'Truth spoken without moderation reverses itself'
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Friday, September 19, 2014
Seven young Iranians handed suspended sentences of jail and 91 lashes each for dancing
A group of Pharrell Williams fans who were arrested for filming themselves dancing to the Pharrell Williams song Happy on the rooftops of Tehran have received suspended sentences of imprisonment and lashes.
According to the International Campaign for Human Rights in Iran(ICHRI), a New-York based non-profit organisation, an Iranian court sentenced six of those involved – including the director, Sassan Soleimani – to six months in prison and 91 lashes. A seventh participant, Reyhaneh Taravati, received an additional six months on her prison sentence for possession of alcohol and her role in distributing the video.
The group were arrested in May after the clip, Happy in Tehran, drew thousands of online viewers. A Tehran court found them guilty of producing a "vulgar" video and conducting "illicit relations".
The group – Soleimani, Taravati, Neda Motameni, Afshin Sohrabi, Bardia Moradi, Roham Shamekhi, and another identified only by the first name Sepideh – will serve their sentences only if they are found guilty of another crime in the next three years.
Soon after the seven were arrested they appeared on Iranian TV confessing to their crimes. Rights activists have long objected to this practice and consider such confessions to be made under duress and obtained for political purposes.
Tehran's police chief condemned the group's actions at the time and described the video as "obnoxious", but Iran's president defended the seven on Twitter. "Happiness is our people's right. We shouldn't be too hard on behaviours caused by joy," Hassan Rouhani's account tweeted.
The charges against the group, the ICHRI said, were based on information obtained from material confiscated during the raid on the individuals' homes, such as personal photographs and videos found on their personal computers.
After triggering an international outcry – including a tweet by the original Happy singer – all of those involved were granted bail, except the director, who was held until the end of May.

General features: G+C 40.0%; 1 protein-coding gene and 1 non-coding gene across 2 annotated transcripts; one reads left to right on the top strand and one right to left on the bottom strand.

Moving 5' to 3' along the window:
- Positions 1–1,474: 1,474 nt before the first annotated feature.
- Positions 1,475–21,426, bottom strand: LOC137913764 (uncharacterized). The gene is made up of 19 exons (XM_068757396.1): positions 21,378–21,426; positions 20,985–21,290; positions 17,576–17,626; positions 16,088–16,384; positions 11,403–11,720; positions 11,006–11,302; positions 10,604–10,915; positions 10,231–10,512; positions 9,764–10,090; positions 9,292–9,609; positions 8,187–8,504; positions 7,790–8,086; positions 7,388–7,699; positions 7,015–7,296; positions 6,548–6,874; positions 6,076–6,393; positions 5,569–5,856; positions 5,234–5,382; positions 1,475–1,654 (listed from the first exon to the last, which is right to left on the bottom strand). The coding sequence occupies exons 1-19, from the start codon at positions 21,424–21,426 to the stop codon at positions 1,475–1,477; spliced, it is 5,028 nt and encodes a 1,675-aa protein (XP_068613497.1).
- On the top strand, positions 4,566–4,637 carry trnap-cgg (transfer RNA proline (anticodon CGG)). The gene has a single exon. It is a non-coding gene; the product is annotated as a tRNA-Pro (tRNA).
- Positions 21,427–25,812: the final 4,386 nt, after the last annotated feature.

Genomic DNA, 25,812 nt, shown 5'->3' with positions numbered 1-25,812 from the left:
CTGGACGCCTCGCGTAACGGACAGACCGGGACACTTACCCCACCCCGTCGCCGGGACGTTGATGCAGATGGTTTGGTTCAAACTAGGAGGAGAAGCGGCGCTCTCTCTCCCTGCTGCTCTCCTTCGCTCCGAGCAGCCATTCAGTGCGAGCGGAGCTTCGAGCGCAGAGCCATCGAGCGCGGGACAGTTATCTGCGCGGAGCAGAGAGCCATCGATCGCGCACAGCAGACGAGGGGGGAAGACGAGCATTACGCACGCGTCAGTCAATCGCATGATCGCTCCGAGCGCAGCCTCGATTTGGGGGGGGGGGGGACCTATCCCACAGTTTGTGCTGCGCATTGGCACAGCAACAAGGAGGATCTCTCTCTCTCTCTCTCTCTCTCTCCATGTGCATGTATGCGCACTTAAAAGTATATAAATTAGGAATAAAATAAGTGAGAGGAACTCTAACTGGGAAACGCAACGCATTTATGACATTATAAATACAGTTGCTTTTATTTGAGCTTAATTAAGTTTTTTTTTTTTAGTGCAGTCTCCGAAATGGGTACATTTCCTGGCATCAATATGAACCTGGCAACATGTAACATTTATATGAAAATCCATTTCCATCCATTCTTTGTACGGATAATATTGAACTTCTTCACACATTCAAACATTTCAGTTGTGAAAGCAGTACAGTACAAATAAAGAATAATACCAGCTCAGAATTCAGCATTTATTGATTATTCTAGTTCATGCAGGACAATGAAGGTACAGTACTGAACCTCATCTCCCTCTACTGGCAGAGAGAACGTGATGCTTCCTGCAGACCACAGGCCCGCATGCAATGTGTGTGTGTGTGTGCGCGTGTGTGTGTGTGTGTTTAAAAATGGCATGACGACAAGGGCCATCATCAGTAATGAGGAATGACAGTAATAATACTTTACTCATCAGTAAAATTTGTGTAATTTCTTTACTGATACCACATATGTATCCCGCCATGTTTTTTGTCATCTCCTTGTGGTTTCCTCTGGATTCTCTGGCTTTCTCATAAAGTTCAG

"This is unfair; imprisonment and lashes for what?" tweeted one Iranian. "Don't be happy in Iran, otherwise you'll be seen as having illicit relations," said another.
It is not the first time the question of Iran's social mores has hit the headlines. Six young Tehranis got into trouble after their contribution to an internet phenomenon – a lip-synched dance to an innocent pop song, Happy – went viral on YouTube. They were arrested, forced to strip naked and perform squats, and then paraded on state television. This is a country in which hardline religious tradition and globally connected modernity seem to clash daily, producing scandals over everything from leggings to actors air-kissing at Cannes. The arrest of the Happy dancers is only the latest in this long-running confrontation over what is socially permissible, or in the words of the Tehran police chief, "not obnoxious" in Iran.
From the outside, this makes it look as though Iran is a society divided, a battle raging between the religious and the louche, latte-drinking westernised middle class. The reality is far more complicated. This is more a bitter contest for power among the regime's political elites than any genuine social divide.
That should be evident from President Hassan Rouhani's official Twitter feed. On Wednesday he said: "#Happiness is our people's right. We shouldn't be too hard on behaviours caused by joy." Rouhani's election last year dealt an unexpected blow to the conservatives, who had relaxed into a position of total control over the eight years of Mahmoud Ahmadinejad's tenure. Though many of their policies, particularly segregation in universities, proved deeply unpopular across the social spectrum, they pushed ahead with their vision of a religiously straitlaced, globally antagonistic Iran.
Now they are fighting back, desperate to retain their influence and sabotage the possibility of a second term for Rouhani...